Electrocardiograms: a guide to rhythm recognition for emergency nurses
evidence and practice    

Electrocardiograms: a guide to rhythm recognition for emergency nurses

Anthony McGrath Head of department, Adult Nursing and Midwifery, London South Bank University, England
Michael Sampson Arrhythmia nurse specialist, British Heart Foundation, St George’s University Hospitals NHS Foundation Trust and senior lecturer, Adult Nursing and Midwifery, London South Bank University, England

Electrocardiogram (ECG) is one of the most commonly performed investigations in emergency departments (EDs), and is an extremely useful adjunct that guides diagnosis, prognosis and treatment. In most cases nurses are the first healthcare professional to assess patients and record an ECG, yet anecdotal evidence suggests that few emergency nurses review, interpret and act on ECG findings. Research suggests this may be due to lack of confidence in, or knowledge about, interpretation of results, often because of inadequate training. This article aims to help emergency nurses understand and interpret the cardiac rhythms commonly encountered on ECGs in EDs, to enable them to support earlier diagnosis and treatment. It describes a simple, five-step method for evaluating the main components of cardiac rhythm.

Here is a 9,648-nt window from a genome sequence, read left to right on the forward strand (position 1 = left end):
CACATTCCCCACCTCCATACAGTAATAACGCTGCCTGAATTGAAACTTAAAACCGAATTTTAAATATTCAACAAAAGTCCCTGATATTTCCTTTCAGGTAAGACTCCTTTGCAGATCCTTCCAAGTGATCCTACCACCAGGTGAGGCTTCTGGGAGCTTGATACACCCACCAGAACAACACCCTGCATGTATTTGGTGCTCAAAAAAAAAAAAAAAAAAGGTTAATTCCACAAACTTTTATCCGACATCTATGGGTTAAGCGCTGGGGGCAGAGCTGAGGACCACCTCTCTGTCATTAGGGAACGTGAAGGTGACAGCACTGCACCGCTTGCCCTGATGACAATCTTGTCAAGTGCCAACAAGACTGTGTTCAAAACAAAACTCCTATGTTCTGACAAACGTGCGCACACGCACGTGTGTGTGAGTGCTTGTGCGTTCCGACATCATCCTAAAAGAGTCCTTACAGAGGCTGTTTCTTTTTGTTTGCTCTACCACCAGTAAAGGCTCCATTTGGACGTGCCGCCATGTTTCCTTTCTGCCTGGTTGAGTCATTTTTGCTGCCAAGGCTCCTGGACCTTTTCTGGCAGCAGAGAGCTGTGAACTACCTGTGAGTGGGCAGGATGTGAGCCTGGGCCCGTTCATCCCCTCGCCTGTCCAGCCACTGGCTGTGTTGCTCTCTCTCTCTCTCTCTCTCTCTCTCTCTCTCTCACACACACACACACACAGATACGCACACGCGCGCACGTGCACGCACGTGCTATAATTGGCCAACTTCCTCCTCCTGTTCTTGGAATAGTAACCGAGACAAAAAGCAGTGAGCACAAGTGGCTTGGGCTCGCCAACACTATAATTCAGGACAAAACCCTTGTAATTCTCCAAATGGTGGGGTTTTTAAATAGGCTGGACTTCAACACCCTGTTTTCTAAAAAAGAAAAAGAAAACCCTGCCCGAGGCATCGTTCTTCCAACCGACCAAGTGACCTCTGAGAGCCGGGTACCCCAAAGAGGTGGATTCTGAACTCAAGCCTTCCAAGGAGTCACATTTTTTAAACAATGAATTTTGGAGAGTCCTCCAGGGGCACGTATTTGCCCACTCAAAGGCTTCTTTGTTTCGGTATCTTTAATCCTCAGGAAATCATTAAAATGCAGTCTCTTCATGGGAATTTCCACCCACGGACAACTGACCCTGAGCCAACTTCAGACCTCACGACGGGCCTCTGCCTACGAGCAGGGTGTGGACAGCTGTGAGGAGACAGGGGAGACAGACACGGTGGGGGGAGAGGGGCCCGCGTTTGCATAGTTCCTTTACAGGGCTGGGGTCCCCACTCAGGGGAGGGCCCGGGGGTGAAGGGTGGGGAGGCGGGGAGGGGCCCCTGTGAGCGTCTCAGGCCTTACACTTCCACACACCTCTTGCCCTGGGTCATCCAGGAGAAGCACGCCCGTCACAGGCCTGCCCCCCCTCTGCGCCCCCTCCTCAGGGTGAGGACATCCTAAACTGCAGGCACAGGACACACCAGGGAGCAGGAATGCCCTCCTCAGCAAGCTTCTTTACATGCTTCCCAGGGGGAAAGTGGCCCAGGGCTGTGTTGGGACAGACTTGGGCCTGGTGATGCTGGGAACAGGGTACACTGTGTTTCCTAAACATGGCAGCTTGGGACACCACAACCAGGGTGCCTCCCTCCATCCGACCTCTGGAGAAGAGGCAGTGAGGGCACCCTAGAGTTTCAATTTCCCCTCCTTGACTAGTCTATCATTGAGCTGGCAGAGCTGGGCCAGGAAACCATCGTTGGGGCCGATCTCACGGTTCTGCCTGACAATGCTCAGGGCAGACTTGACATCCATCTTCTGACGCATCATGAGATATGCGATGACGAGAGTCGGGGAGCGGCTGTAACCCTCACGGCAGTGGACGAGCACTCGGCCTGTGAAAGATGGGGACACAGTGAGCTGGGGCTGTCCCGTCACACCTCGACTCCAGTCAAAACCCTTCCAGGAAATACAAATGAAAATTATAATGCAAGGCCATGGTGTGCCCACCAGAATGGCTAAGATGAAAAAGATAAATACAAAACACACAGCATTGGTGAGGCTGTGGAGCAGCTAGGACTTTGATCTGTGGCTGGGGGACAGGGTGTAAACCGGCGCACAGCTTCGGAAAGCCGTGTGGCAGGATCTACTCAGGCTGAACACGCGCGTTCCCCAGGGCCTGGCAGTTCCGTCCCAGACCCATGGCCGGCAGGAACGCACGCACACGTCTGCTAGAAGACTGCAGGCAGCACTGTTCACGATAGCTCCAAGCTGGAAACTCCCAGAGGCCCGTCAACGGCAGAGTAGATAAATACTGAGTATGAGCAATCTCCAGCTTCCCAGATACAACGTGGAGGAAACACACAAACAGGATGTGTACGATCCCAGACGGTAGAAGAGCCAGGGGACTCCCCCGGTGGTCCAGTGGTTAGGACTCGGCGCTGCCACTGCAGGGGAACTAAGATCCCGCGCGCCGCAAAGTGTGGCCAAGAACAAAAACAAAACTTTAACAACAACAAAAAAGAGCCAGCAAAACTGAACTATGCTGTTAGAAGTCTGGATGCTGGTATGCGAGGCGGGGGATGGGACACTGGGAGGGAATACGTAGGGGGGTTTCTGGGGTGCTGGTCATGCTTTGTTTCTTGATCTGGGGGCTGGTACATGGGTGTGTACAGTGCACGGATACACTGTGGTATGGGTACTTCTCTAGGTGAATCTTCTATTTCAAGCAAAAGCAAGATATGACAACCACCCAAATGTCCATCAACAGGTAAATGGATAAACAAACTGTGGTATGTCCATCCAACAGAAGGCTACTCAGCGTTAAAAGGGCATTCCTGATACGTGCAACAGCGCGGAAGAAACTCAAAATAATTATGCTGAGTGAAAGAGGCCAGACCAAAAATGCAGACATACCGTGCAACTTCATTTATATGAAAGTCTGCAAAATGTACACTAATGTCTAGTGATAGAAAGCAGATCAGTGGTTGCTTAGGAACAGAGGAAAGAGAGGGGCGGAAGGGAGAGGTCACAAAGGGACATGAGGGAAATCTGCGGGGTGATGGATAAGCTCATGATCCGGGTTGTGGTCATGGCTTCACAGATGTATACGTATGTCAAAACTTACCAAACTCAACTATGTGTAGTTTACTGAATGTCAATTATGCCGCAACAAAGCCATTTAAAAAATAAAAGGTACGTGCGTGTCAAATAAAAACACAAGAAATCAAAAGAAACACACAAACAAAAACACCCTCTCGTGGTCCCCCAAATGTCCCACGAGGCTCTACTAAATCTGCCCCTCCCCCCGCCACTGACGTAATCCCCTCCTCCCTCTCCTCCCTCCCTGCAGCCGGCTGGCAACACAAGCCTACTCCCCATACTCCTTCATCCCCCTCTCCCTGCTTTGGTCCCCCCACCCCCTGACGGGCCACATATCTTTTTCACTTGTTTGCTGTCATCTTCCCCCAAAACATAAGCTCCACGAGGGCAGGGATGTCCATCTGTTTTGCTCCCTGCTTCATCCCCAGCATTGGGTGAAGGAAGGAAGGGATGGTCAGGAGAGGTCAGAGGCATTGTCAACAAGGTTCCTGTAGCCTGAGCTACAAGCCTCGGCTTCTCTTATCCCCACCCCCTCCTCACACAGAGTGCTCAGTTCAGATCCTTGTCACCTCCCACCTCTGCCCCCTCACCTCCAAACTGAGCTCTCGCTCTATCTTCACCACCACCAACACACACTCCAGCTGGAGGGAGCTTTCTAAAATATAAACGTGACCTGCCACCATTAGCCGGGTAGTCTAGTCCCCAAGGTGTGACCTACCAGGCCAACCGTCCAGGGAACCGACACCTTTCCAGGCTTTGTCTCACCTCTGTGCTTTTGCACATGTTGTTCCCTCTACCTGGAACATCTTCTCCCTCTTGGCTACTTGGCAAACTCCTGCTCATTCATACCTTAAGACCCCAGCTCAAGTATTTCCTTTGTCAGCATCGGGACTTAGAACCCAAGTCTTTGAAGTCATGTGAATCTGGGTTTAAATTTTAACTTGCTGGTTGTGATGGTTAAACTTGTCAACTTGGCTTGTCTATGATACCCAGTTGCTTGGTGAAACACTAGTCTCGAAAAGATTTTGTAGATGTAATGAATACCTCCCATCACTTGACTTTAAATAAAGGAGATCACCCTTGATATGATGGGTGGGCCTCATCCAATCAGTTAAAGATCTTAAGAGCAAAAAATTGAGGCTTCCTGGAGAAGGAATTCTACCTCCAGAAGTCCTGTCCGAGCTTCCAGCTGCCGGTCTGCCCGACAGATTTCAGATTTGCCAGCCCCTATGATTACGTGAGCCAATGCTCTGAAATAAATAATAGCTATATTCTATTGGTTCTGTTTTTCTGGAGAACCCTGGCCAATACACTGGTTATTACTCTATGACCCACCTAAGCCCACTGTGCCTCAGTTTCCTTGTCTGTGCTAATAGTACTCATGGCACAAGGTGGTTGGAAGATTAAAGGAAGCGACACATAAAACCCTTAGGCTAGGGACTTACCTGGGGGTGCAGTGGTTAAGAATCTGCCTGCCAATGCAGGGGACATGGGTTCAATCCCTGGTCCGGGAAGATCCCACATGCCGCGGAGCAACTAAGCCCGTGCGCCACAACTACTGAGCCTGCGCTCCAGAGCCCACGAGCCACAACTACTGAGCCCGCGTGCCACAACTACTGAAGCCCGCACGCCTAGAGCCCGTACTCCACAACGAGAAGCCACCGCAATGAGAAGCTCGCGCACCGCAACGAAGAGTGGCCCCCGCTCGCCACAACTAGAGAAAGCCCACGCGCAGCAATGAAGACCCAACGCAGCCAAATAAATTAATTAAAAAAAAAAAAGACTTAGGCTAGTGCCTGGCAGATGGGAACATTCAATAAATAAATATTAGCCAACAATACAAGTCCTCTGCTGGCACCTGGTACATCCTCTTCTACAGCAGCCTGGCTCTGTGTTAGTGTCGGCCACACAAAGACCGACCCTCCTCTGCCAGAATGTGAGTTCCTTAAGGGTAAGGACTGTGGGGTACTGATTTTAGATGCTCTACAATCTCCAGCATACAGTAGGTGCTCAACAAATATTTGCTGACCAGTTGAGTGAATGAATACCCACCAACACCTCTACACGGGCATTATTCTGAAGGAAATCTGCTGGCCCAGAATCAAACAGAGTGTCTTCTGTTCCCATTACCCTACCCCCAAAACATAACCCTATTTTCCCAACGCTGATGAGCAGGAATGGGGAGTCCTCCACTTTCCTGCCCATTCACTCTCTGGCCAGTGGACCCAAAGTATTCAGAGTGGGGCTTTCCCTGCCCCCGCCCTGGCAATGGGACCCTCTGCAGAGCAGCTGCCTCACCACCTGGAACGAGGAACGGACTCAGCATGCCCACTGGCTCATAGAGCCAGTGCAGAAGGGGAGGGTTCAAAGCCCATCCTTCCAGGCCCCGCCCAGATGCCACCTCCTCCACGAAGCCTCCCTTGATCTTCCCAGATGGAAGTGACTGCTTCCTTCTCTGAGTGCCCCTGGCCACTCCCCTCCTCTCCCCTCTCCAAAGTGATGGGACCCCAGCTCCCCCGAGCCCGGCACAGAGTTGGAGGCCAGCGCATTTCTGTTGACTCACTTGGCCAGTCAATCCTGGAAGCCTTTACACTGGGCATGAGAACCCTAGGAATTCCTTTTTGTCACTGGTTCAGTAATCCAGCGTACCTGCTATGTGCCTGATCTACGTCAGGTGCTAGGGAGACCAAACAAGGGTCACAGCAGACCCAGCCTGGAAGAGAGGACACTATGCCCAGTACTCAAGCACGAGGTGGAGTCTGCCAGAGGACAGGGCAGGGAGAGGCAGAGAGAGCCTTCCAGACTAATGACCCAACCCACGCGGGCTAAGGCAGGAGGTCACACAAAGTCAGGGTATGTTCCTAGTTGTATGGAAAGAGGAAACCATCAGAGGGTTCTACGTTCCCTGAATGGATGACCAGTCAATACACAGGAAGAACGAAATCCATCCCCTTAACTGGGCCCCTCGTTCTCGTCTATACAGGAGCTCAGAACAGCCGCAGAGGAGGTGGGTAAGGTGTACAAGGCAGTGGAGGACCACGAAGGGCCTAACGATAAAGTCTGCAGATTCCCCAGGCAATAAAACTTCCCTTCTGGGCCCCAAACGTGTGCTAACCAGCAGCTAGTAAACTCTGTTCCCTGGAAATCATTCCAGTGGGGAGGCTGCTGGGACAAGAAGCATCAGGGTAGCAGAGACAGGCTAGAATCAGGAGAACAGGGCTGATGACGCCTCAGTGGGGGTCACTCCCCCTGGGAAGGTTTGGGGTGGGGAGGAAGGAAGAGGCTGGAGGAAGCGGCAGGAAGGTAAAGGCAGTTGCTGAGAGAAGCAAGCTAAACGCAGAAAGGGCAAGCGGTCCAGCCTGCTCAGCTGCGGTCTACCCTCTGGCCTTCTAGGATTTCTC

Emergency Nurse. doi: 10.7748/en.2018.e1767

Citation

McGrath A, Sampson M (2018) Electrocardiograms: a guide to rhythm recognition for emergency nurses. Emergency Nurse. doi: 10.7748/en.2018.e1767

Peer review

This article has been subject to external double-blind review and has been checked for plagiarism using automated software

Correspondence

mcgrata2@lsbu.ac.uk

Conflict of interest

None declared

Published online: 01 May 2018

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